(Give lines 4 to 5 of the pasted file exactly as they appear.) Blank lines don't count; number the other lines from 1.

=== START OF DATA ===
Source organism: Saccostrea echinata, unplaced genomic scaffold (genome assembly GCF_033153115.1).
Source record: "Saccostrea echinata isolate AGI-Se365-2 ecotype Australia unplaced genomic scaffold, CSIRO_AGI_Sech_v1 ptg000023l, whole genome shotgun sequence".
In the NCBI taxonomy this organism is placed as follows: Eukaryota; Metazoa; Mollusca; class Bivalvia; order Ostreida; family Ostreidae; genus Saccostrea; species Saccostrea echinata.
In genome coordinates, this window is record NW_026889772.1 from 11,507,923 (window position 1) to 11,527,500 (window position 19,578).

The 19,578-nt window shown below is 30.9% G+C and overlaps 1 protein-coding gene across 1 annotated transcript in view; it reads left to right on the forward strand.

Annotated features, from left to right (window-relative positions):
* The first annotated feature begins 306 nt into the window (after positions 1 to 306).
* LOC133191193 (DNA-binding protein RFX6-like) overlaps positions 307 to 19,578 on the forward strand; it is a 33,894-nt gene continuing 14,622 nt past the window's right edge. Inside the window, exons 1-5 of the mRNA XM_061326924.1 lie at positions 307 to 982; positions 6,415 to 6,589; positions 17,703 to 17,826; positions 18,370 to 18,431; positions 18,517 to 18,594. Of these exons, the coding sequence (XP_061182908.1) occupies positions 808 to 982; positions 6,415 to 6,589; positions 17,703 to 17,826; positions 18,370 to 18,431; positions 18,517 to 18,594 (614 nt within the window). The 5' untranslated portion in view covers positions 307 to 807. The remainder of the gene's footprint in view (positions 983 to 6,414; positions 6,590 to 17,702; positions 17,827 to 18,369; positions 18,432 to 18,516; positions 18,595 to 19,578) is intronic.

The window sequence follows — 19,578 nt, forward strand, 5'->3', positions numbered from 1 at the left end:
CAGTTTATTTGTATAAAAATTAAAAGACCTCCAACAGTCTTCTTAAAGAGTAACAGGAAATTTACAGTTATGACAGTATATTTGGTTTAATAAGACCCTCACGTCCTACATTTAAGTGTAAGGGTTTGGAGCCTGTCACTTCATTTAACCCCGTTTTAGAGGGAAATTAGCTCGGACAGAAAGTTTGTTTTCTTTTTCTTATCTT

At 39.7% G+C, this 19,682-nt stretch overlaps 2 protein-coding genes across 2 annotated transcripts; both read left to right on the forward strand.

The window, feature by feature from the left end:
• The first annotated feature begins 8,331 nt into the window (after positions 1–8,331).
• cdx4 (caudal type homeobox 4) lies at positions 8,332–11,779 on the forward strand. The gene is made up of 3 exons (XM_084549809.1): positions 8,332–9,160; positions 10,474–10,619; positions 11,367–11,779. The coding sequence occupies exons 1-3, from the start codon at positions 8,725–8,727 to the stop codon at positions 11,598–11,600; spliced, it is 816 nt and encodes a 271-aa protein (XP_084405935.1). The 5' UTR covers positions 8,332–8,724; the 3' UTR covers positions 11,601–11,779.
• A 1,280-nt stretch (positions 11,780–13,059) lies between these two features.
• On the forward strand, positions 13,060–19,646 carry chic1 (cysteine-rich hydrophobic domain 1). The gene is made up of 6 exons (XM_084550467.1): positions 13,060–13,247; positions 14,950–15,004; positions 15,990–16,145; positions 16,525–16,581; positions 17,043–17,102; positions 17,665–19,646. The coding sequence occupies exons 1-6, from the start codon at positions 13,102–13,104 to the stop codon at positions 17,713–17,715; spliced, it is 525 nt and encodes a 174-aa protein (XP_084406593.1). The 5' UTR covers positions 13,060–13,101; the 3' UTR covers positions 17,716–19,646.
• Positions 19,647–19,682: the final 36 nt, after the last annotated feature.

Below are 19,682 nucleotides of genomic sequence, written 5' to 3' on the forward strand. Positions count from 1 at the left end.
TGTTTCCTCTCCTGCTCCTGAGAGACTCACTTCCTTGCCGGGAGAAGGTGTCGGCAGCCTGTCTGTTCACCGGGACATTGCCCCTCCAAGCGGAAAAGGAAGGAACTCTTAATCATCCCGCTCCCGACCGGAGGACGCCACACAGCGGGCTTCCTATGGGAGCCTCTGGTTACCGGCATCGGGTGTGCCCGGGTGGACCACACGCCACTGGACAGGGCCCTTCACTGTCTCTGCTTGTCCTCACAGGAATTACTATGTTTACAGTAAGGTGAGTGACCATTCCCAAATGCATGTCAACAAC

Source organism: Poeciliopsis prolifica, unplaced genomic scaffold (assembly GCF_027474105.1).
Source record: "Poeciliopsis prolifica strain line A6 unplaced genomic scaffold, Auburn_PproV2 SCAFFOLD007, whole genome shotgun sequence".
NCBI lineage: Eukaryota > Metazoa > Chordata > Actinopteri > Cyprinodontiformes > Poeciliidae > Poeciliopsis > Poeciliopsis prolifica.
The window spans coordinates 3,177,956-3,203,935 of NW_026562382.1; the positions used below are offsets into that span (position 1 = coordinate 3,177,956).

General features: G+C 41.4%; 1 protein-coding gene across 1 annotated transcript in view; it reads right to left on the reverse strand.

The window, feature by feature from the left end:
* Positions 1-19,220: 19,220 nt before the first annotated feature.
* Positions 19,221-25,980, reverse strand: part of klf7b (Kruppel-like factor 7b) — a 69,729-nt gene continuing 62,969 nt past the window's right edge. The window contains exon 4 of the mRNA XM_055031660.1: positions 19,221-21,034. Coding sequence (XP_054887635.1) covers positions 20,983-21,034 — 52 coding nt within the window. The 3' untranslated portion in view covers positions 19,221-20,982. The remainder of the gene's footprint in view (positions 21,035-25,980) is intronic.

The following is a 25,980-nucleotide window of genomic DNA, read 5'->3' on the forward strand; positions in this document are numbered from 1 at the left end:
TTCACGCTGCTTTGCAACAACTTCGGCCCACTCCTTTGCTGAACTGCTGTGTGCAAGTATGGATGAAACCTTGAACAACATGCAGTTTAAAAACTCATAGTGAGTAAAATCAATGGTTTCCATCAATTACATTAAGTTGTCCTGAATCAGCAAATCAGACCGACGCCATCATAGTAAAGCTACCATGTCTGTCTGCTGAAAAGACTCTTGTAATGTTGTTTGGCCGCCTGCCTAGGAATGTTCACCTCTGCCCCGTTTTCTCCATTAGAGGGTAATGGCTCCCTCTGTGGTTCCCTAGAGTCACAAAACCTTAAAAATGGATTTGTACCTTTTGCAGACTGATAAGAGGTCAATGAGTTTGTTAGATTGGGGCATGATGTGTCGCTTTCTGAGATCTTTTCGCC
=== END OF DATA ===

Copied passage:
In genome coordinates, this window is record NW_026889772.1 from 11,507,923 (window position 1) to 11,527,500 (window position 19,578).

The 19,578-nt window shown below is 30.9% G+C and overlaps 1 protein-coding gene across 1 annotated transcript in view; it reads left to right on the forward strand.